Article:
The Sisters Of Mercy, Lucretia My Reflection (1988)

SistersFloodland

Artist: The Sisters Of Mercy
Title: Lucretia My Reflection
Description: single; album track, Floodland
Label: Merciful Release, Elektra
Release date: 1988
First heard: 1988

Hot metal and methedrine …

Having thoroughly enjoyed the lavishly tortured imperial grandeur of Showtime’s The Borgias via Sky Atlantic over three seasons, I am now hearing the name in the title of this pounding song as “Lucrezia” (with an Italianate “zz”). According to extensive research on Wikipedia, I have gathered that Andrew Eldritch wrote the song for his then-new collaborator Patricia Morrison in tribute to her similarities to Pope Alexander VI’s scheming daughter. He just spelled it wrong. Who cares? Lucretia is immortalised, and sits between Marian and Alice in Sisters Of Mercy lady-worship. (And Morrison didn’t play on Floodland. Again, who cares?)

Lavishly tortured imperial grandeur is the guiding light of the second incarnation of the Sisters after all that legal argy-bargy over the name, which Eldritch won, and although he clearly resents the idea that a more mainstream rock audience “discovered” the band via the expensive studio metalwork of Jim Steinman on This Corrosion (he didn’t work on Lucretia), it provided quite a spectacle, with a band, or brand, so rooted in the underground emerging via MTV onto the freeway and blinking in the light. I had fallen in love with the first incarnation during my provincial Goth phase in 1983, enchanted by those rattly early singles Anaconda and Temple Of Love. I saw the Sisters live at London’s Lyceum in the mid-decade and felt it a religious experience. (And when I say I saw them, I peered into a wall of dry ice for an hour and occasionally caught a glimpse of a human figure.)

By the time Floodland came out in 1988, I was old enough to have a) embraced all musical forms, including jazz, blues and Bob Dylan, although not yet opera*, and b) stowed any punk-rock snobbery about “selling out”. Thus, I applauded the Sisters Of Mercy’s brazen bridgehead into crossover. I remember seeing the darkly operatic** video for This Corrosion on ITV’s The Chart Show, with its inclement weather and Fester-and-Morticia double act. The album followed through, with a form of rock not really yet stamped by the latecoming American consensus as “industrial”, and no holds barred. The Wagnerian pomp that had driven the first album was turned up to eleven. This was big music. Unabashed. Sincere or ironic? Who can ever really know? I met Eldritch once, on 6 Music, and he unironically requested that the studio webcam be switched off as he wasn’t dressed in character; however, he struck me as a very wry and self-aware chap, so, again, who can ever really know?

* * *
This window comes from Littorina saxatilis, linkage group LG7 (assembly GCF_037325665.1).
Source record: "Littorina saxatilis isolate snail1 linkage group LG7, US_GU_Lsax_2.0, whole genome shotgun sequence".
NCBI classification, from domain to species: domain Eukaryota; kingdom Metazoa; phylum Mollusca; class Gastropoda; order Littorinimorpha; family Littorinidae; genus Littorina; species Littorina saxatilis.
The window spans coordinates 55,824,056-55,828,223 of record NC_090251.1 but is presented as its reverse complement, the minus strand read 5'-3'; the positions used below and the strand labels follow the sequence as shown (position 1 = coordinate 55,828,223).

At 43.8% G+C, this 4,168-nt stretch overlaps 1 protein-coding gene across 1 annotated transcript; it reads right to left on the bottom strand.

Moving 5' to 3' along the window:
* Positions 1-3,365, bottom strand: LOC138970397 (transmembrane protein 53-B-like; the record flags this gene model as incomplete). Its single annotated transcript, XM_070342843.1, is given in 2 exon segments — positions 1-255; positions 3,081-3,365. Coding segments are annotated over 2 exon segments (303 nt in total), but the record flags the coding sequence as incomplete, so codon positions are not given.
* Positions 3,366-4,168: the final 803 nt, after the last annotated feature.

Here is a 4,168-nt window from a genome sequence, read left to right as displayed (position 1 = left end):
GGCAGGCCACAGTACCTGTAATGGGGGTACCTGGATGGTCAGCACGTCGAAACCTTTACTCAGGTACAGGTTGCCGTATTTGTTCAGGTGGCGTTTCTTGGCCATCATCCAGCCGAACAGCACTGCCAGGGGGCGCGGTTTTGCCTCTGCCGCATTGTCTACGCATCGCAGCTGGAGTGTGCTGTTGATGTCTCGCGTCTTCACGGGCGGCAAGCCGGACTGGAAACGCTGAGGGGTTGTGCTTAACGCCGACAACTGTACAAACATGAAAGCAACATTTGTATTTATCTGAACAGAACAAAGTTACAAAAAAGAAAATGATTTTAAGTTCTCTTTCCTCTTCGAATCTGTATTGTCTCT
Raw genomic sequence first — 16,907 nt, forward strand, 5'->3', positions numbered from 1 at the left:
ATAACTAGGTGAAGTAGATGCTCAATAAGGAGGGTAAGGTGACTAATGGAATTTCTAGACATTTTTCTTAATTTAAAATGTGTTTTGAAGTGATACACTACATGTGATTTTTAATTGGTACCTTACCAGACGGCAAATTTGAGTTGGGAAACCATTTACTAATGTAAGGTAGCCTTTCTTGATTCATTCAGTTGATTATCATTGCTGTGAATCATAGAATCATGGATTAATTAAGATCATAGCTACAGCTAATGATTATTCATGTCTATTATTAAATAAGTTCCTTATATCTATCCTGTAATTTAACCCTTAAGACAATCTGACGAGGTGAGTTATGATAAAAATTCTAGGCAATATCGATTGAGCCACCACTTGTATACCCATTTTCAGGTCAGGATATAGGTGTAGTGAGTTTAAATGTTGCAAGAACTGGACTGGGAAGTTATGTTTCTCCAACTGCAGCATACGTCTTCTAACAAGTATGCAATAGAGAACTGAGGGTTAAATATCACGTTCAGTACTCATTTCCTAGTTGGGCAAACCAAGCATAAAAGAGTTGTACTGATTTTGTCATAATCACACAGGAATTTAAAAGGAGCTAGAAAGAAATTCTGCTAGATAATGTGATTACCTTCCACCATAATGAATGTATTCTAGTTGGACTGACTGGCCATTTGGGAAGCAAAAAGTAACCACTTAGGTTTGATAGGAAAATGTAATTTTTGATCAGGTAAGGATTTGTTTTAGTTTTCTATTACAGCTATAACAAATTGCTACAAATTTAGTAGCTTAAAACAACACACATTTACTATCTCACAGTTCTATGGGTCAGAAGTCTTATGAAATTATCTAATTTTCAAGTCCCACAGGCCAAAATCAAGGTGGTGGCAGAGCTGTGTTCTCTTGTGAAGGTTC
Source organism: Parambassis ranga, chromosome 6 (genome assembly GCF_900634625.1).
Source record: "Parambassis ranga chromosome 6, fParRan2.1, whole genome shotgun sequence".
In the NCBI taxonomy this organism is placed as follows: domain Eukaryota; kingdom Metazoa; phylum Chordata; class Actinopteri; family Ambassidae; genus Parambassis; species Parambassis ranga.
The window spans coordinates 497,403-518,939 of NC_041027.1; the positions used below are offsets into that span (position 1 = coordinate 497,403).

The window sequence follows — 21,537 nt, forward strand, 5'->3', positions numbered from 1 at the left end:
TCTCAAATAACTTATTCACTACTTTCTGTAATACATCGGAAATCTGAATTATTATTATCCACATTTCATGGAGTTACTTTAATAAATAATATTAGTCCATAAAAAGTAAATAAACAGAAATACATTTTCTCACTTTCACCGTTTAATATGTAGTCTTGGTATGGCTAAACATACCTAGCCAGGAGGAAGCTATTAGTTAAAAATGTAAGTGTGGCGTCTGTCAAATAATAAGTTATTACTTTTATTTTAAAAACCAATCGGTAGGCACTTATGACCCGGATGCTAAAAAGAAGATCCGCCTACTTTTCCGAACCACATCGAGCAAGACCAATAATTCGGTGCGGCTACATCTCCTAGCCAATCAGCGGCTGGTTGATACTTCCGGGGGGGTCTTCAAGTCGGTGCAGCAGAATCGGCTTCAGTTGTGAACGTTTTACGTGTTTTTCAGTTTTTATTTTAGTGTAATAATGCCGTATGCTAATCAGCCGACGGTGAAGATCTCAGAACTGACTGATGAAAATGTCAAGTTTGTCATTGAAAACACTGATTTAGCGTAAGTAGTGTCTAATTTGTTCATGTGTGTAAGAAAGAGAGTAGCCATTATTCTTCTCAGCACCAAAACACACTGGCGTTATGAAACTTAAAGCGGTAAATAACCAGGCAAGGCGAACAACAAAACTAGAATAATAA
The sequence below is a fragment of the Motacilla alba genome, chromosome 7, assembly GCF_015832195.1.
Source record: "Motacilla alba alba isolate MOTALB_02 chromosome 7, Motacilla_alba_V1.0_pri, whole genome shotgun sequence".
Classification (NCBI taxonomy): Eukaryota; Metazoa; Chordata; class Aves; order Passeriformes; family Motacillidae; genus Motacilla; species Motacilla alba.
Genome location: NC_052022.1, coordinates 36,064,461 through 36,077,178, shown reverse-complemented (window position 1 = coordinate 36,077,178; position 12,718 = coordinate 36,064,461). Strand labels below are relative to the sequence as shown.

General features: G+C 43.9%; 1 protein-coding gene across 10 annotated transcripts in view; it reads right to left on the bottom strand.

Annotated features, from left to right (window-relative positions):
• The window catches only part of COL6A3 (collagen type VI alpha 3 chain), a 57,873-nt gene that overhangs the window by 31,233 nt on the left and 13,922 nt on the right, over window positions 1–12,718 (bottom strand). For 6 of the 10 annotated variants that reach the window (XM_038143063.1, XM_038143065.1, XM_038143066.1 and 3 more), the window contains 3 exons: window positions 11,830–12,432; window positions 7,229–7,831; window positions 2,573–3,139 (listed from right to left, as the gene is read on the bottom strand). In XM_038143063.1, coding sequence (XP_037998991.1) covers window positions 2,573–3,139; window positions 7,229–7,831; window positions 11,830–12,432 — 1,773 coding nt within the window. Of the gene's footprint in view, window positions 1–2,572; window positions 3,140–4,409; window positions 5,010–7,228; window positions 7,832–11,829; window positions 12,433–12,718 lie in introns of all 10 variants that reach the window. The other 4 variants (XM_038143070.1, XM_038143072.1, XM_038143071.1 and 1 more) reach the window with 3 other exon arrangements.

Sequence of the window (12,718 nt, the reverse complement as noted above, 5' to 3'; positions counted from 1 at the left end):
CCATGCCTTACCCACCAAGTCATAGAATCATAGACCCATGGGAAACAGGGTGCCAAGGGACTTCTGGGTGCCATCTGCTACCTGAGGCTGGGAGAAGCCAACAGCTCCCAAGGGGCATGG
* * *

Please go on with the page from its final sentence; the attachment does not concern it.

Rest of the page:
I know in my bones that Lucretia, in its full eight-and-a-half minute flight, is a track to drive a tank to. It consolidates all the dreams and fantasies I entertained during my Goth years of death and horror and sex and power. I don’t really have those dreams and fantasies any more, but this songs still sounds magnificent. Eldritch gurgles, “I hear the roar of the big machine.” Yeah, mate, you’re making it. It’s your machine.

*I still haven’t embraced opera, unless you count Tommy.
**I know what “operatic” sounds like.

Advertisements

5 thoughts on “The Sisters Of Mercy, Lucretia My Reflection (1988)

  1. I’ve recently extracted my turntable from the loft, and I’ve been delighting in rediscovering my vinyl collection – as well as discovering a bunch of stuff I didn’t know I had. This item has catalysed the 12″ of This Corrosion to bellow bombastically behind me as I type, and got me wishing I had Vision Thing on vinyl

    Like

  2. I resisted this line up of the Sisters for quite a while, “FALAA” was a stunning record and still an all-time fave but I “sided” with Hussey and The Mission and as silly as it seems now their gigs were some of the best nights of my late teen years. Eventually “Foodland” turned out to be just as irresistible, maybe too overblown at times, sure, but “Lucretia” gets it just right. God, I wished I’d got to see them back in ’85…

    Like

  3. When you’re only going for one song per artist in your 143, I would think that picking a Sisters track must have been one of the really hard choices. First & Last doesn’t really have a duff track on it and contains the mighty Marian; Alice / Temple / Anaconda etc are brilliant singles tracks; the cover versions (Emma / Gimme Shelter etc) are awesome; even something like Ribbons from Vision Thing has its place too.
    I can’t really argue with picking Lucretia out from Floodland though. As a late 80s provincial goth it pulled me back from being totally Mission-centric to appreciating both sides of the divide.

    Like

Hey! Leave a Reply

Please log in using one of these methods to post your comment:

WordPress.com Logo

You are commenting using your WordPress.com account. Log Out / Change )

Twitter picture

You are commenting using your Twitter account. Log Out / Change )

Facebook photo

You are commenting using your Facebook account. Log Out / Change )

Google+ photo

You are commenting using your Google+ account. Log Out / Change )

Connecting to %s